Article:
Dusk till Dawn, starring George Clooney and Quentin Tarantino. This movie starts out with a pair of brothers who are sadistic sociopathic bank robbers and murderers. After a particularly brutal string of crimes they decide to head south of the border, in search of refuge. If you hold the romantic image of George Clooney, this movie may change that for you. The kicker is, despite the fact that he is a miserable murderer in pretty short order you find yourself cheering for him and hoping that he survives. Because the vampires in this movie are my kind of vampire.


Karen said...

Vampires are one of my favorite horrors... Interview with a Vampire.. Anne Rice's stuff.. awesome :-) I must confess I like the twilight series too... I know you've taken a deep breath.

The Shining... classic horror.

Karen said...
This comment has been removed by the author.
red.neck chic said...


this is kind of like shark week for me. Yikes! I will be the girl hiding under the couch - you just tell me when it's safe to fully emerge. Okay?

;-D xoxoxo
Have fun!!!

Red Shoes said...

I like all of the older monster movies as well, Kurt...

Boris Karloff as the Frankenstein monster... Bela Lugosi as Dracula... Lon Chaney as the Wolfman...

Channel 5 out of Memphis used to have a 'Shock Theater' as well..

And a vampire looking guy named 'Sivad'... a rather sinister looking fellow, but come to find out, his last name was 'Davis'... and he just spelled it backwards to get his 'show name'...


I wonder how scary 'seohs' would sound??



Karen said...

I did, and I don't deserve it, but thanks so much. I had trouble leaving comments on your blog that day, then forgot to revisit.

The Exorcist... really is a HORROR. But incredibly enticing. "Dimi..Dimi...Look what you DO to me, Dimi .........."

AAAAACK. I'm getting the shivers think of it. I've also seen most of the movies you listed, plus the Amityville horror stuff. I've also read all of Steven Kings stuff... IT was the most horrendous.. damn clowns.

I am currently reading LET ME IN, do you want the book? I can send it when I'm done - Pretty good read. Real Vampire story without the Twilight fluff. I think the movie is already out. It's gonna be a good one.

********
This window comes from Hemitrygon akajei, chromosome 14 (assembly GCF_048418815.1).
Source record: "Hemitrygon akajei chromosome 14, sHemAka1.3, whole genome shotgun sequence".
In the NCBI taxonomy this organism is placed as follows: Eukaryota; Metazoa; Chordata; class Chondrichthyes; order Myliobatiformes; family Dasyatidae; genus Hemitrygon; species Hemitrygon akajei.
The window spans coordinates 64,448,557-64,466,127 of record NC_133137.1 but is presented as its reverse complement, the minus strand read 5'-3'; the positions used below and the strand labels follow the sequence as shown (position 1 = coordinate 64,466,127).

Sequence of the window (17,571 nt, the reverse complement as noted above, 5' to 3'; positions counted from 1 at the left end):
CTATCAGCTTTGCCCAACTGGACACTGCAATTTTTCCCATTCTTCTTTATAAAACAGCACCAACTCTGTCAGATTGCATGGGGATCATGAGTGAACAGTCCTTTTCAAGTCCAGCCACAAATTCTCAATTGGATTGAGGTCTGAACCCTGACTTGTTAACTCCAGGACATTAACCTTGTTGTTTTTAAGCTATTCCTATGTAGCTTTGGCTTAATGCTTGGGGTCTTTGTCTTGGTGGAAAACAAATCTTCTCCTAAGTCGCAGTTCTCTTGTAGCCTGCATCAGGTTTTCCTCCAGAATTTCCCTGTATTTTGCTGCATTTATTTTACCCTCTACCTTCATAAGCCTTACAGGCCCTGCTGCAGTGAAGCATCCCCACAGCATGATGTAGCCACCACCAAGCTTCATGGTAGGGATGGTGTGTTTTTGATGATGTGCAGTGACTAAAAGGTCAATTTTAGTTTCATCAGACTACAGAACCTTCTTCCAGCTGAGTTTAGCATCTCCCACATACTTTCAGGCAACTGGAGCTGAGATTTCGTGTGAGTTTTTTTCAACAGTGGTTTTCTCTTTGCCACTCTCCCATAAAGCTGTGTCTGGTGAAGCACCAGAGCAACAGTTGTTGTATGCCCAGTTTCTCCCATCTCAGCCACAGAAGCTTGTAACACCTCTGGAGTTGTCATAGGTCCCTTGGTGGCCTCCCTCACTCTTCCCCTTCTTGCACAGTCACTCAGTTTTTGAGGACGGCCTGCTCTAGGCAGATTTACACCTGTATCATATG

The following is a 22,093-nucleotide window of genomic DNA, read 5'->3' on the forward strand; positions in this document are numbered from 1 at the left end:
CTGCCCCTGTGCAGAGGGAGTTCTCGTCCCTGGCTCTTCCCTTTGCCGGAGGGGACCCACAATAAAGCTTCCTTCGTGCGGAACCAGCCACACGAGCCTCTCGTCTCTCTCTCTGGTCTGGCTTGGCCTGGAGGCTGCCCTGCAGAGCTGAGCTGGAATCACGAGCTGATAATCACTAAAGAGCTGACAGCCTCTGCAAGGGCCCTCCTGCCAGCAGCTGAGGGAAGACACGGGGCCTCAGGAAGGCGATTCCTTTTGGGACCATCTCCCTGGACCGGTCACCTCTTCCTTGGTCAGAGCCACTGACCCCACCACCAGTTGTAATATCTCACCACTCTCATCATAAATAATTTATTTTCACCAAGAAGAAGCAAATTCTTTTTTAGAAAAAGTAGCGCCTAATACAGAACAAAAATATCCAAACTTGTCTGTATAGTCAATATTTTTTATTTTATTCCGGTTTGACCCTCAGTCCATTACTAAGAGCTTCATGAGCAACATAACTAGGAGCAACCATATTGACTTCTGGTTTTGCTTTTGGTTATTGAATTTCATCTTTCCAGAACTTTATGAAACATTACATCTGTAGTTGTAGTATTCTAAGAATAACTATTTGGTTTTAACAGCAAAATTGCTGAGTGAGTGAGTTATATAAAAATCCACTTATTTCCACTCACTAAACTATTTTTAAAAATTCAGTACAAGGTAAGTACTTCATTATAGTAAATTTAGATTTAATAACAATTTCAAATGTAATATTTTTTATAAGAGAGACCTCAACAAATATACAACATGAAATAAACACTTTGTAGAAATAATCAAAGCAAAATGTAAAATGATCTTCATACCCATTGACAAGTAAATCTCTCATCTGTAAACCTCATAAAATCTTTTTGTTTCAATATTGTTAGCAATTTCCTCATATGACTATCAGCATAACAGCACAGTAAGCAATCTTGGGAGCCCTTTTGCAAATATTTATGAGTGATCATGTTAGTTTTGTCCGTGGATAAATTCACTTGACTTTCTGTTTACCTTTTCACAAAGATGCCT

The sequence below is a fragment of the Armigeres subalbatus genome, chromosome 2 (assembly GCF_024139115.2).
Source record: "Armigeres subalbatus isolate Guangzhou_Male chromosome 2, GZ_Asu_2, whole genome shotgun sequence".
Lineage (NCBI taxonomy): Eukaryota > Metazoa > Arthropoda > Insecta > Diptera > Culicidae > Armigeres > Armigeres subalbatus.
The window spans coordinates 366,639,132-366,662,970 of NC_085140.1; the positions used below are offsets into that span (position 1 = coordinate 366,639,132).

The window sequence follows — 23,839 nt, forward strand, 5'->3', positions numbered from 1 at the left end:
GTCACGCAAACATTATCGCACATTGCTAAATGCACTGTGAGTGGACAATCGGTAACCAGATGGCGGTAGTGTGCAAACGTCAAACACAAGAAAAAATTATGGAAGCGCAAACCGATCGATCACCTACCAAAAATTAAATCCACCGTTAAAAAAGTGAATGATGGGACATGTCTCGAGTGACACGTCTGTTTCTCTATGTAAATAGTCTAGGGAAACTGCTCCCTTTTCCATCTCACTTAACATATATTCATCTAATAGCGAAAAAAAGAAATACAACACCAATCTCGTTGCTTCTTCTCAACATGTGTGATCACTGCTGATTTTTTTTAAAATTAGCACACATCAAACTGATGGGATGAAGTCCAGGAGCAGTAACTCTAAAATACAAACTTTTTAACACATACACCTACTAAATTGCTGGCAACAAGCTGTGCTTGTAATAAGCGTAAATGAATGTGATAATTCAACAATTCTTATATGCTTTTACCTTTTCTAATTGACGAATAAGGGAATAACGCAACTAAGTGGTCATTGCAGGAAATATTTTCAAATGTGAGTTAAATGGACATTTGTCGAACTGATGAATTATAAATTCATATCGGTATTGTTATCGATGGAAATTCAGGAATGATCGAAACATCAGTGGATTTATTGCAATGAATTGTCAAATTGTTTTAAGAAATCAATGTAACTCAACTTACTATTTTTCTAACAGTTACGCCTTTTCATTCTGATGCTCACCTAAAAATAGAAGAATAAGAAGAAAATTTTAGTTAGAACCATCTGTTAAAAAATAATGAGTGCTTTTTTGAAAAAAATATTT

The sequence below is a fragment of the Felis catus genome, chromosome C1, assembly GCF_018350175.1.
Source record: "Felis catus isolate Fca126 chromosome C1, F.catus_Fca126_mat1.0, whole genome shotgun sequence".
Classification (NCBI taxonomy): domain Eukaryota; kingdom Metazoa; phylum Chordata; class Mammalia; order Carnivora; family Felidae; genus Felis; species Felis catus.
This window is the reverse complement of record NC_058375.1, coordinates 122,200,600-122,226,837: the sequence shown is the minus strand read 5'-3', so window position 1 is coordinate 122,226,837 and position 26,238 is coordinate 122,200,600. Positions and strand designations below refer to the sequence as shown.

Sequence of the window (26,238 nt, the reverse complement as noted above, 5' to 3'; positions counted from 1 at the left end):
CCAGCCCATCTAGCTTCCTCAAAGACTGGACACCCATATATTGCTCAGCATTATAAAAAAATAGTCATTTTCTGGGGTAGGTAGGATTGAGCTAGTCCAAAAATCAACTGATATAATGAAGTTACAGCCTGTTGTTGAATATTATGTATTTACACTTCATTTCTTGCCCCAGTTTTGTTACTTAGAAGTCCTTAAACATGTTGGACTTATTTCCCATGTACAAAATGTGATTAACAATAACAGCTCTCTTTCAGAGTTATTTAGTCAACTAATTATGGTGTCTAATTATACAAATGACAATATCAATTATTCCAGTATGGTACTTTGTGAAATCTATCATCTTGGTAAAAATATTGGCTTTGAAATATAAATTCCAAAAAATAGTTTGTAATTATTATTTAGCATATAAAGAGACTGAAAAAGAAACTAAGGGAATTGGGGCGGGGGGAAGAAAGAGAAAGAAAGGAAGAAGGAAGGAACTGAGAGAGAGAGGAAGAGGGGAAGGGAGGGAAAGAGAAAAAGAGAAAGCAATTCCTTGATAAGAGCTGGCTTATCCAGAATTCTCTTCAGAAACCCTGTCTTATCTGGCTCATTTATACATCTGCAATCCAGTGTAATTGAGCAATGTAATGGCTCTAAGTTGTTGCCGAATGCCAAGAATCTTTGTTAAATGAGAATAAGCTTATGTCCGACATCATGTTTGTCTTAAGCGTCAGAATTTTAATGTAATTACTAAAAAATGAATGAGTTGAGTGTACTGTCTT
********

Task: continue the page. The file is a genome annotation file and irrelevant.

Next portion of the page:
Just telling it like it is said...

My son loves horror movies...they are not for me...but I love movies as well...Miss ya hun

Spiky Zora Jones said...

dusk till dawn is one of my favorite vampire movies...a little cheesy at times but it is too be expected. It's still an awesome horror flick.

I read all three books you mentioned.

I think interview of a vampire is an excellent vampire movie...I mean hello...brad is in it. it's haunting sad. the thing I love about it is that it mixes the brutality and love that i think is in all vampires.

funny how you have vampires and I posted part 1 of 'Hooker Vampires' yesterday...BOO!

2Thinks said...

Yikes! I can't take 'em. Way too scary for me. Way too.

Indi said...

KP ~ I love all Vampire movies ever made... I love action packed movies too... as for Kung Fu... my brother is an all time fan of Bruce Lee.. As for george Clooney ... he gets my vote every time



Cocaine Princess said...

Horror is my absolute fave genre.
I've seen all the Dusk Til Dawn Movies in the series but the 1st stands out.

I also liked John Carpenter's Vampires.


'I like my vampires to be ruthless, cunning, heartless, cruel, evil, nasty, vile, blood thirsty predators.'

Man, you have a great turn of phrase! I LOVE the way you orgasmically spit this out[although, who knew you'd like such types?]
*whispers* Do you think I am a vampire? :)